Gone is the detritus of your children's lives scattered here and there, carelessly flung about and forgotten. Your bathroom towels will stay hung neatly on their bars, the dishes are placed in the dishwasher instead of left to sit next to the sink. Beds remain made, floors remain clean, clothes are neatly put away. Mystery spills vanish, and you never wake up to a mess. Who knew it could be like this?

  • You Discover You Still Like Your Partner...Or Make A Big Change

    Some couples decide that it's time to separate and move on, others remember why it was they fell in love in the first place -- or find new reasons and ways to connect to each other. Without your kids, you become each other's only companion when you're at home. <em>It can't be overstated how much of a distraction our kids are while they are growing up.</em> This is probably the most jolting part of the empty nest -- when you look at each other and think, "Oh wow, it's just us now." For better or worse, it will happen.

  • You Can Sleep Through The Night

    No longer are you waiting for the sound of a key in the door, or the porch light to be turned off upon your children's safe return from another night out. No longer are you part of the day-to-day ups and downs of your children's lives ... no matter how often they may text/call/email/facebook message/tweet you. Their mental and physical well-being, though still hugely important to you, are their responsibilities now, and you no longer have the minutiae of their daily lives to think about like you did when they lived at home.

  • You Food Bill Drops Significantly

    If your kids are in college, or even if they're not, you may still be paying for them to eat. But it's nice to go to the grocery store and come home with the things you want, and not have to buy all the things they want, things that you really don't want in your house.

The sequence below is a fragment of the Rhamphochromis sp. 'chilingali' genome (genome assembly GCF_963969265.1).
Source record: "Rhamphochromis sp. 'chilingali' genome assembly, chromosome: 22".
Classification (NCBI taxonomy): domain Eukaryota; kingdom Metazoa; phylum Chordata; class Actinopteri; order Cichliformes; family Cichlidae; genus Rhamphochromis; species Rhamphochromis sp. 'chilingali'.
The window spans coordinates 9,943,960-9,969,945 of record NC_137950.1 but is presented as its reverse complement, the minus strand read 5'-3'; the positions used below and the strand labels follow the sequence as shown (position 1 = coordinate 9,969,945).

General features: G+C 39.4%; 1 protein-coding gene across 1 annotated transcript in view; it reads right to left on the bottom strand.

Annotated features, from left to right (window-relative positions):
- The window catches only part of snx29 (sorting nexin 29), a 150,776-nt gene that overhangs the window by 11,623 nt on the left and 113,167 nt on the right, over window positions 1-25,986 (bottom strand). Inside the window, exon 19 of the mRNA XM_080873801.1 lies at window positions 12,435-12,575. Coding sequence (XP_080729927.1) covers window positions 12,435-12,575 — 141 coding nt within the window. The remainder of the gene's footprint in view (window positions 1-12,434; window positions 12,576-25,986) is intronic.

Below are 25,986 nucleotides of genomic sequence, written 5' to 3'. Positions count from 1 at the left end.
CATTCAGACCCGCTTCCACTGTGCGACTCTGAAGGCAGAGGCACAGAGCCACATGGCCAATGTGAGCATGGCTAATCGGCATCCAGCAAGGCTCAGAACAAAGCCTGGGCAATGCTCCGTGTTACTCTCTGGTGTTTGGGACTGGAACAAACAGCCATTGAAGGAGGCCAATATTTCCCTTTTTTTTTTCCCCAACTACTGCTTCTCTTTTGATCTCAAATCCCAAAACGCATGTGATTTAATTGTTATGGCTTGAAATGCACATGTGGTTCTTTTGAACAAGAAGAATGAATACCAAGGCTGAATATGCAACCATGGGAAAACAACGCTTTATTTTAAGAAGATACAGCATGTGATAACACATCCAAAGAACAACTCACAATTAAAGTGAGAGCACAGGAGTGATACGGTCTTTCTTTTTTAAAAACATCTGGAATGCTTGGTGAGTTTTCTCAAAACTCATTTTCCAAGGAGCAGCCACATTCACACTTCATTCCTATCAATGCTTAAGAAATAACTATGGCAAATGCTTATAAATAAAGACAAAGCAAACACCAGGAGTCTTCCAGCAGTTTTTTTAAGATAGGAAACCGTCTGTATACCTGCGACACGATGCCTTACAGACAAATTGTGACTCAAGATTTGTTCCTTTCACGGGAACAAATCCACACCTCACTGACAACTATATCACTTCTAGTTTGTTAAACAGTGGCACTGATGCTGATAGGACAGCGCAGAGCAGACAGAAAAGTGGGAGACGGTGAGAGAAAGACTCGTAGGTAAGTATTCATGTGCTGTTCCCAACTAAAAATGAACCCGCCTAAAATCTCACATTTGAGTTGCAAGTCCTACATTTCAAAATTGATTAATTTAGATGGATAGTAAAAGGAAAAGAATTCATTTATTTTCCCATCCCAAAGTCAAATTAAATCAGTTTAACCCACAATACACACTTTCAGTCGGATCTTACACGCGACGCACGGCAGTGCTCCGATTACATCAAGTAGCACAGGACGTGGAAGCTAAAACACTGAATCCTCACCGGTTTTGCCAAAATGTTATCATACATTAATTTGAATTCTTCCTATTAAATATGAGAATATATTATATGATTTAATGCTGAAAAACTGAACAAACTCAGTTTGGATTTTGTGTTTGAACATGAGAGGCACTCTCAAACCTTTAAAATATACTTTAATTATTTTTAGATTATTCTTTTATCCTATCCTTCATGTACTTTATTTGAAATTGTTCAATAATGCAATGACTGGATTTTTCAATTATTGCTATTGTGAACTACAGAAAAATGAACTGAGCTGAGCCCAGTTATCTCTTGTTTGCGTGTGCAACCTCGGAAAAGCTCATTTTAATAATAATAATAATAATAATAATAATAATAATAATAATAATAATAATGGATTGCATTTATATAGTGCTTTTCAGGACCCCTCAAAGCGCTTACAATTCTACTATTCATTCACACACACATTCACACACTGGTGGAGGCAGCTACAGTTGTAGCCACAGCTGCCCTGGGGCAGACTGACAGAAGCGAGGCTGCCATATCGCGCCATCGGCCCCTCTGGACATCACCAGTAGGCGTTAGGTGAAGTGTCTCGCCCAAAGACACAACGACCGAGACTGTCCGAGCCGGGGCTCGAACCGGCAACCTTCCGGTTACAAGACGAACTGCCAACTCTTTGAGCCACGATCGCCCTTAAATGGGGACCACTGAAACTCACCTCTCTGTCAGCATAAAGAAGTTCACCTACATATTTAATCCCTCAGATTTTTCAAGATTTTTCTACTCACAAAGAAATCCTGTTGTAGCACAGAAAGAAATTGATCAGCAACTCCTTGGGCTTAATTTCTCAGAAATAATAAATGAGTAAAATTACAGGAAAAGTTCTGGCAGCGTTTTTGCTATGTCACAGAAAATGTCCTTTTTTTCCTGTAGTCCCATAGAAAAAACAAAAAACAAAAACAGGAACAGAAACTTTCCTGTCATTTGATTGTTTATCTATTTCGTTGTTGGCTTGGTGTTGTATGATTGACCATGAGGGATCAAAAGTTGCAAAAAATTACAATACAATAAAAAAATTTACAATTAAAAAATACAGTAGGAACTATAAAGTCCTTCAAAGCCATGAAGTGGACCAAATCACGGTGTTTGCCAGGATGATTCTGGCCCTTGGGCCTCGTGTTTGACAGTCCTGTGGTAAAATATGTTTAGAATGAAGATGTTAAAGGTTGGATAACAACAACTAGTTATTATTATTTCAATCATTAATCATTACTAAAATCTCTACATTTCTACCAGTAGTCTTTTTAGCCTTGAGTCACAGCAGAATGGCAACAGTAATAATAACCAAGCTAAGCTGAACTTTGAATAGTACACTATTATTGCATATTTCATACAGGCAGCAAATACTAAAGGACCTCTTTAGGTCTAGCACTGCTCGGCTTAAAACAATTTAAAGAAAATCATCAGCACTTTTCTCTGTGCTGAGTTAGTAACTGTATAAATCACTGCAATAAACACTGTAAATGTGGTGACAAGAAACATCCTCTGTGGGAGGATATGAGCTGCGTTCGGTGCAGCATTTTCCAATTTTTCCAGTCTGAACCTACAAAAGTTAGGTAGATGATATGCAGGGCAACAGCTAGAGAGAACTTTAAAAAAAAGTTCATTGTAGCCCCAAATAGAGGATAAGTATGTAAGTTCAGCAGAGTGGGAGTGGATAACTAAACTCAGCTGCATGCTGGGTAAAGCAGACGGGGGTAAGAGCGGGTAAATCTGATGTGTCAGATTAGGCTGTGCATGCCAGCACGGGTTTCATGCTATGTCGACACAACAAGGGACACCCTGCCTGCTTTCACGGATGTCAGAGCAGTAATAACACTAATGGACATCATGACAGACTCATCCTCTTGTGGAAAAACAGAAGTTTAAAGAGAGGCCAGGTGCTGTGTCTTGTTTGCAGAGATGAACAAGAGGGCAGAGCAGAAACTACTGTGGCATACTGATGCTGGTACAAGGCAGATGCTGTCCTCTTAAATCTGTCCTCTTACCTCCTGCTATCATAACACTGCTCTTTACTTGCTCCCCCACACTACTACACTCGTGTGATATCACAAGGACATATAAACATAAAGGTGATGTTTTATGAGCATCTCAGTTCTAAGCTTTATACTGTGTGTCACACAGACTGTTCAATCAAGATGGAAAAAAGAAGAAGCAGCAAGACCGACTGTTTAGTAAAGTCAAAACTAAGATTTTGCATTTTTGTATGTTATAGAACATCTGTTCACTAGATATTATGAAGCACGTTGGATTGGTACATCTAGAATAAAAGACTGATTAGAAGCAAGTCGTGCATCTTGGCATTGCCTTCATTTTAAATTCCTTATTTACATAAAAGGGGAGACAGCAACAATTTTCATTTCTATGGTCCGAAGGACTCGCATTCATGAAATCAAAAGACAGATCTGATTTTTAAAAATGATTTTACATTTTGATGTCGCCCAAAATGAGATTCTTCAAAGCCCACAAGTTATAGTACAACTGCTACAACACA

• You Have A Lot More Free Time

    Initially, this may be disturbing or difficult for you to deal with. You may want to do things you've missed -- museums, movies, theater, travel or you may not want to do much of anything at all. Whatever your thing is, there's now time to do it ... a lot of time.

  • You Can Spend Time With People You Like

    No longer do you have to socialize with other parents because of your children's connections. No more booster club barbecues or committee meetings, making small talk with people you most likely never would have crossed paths with if it weren't for the fact that your children were on the same team/in the same class/part of the same group of friends.

  • You Begin To Experience Your Children As Young Adults

    Your children leave home and, for better or worse, they have to grow up, no matter how much help you may be giving them financially OR emotionally. There are just too many daily things to manage, too many random people to deal with, too many bumps and blips that they have to encounter on their own that leads to them, inevitably and sometimes painfully, growing up. It can be liberating when kids take over, driving or planning or explaining -- giving up some authority is in many ways a big relief.

  • Your Kids Come To Visit...

    There's nothing quite as wonderful as seeing your kids after weeks or months apart, especially when they first go away to college. Their faces are familiar and beautiful, their smiles just for you, their laundry ready to be's such a thrill to have them home for holidays, or summers, or a weekend visit. Within minutes of their return, it's as though they never left. You love having them home for a while, but then...

  • ...Then They Go Back Where They Came From

    Enough said.

  • Your Future Is Yours

    Remember before kids, when you would dream and plan for the rest of your life? Remember when it was wide open, and you had no idea what would happen next? Well, you can do that again, now that you're an empty-nester. No longer do you have to worry about childcare, or kids missing school, or whether they'll like the place you pick to go on vacation -- your time, your future, and your life is yours to create. Always wanted to travel? Now you can. Go back to school? Now's the time. Write a book? Get cracking. You have your life to live, just as they have theirs. Go do it!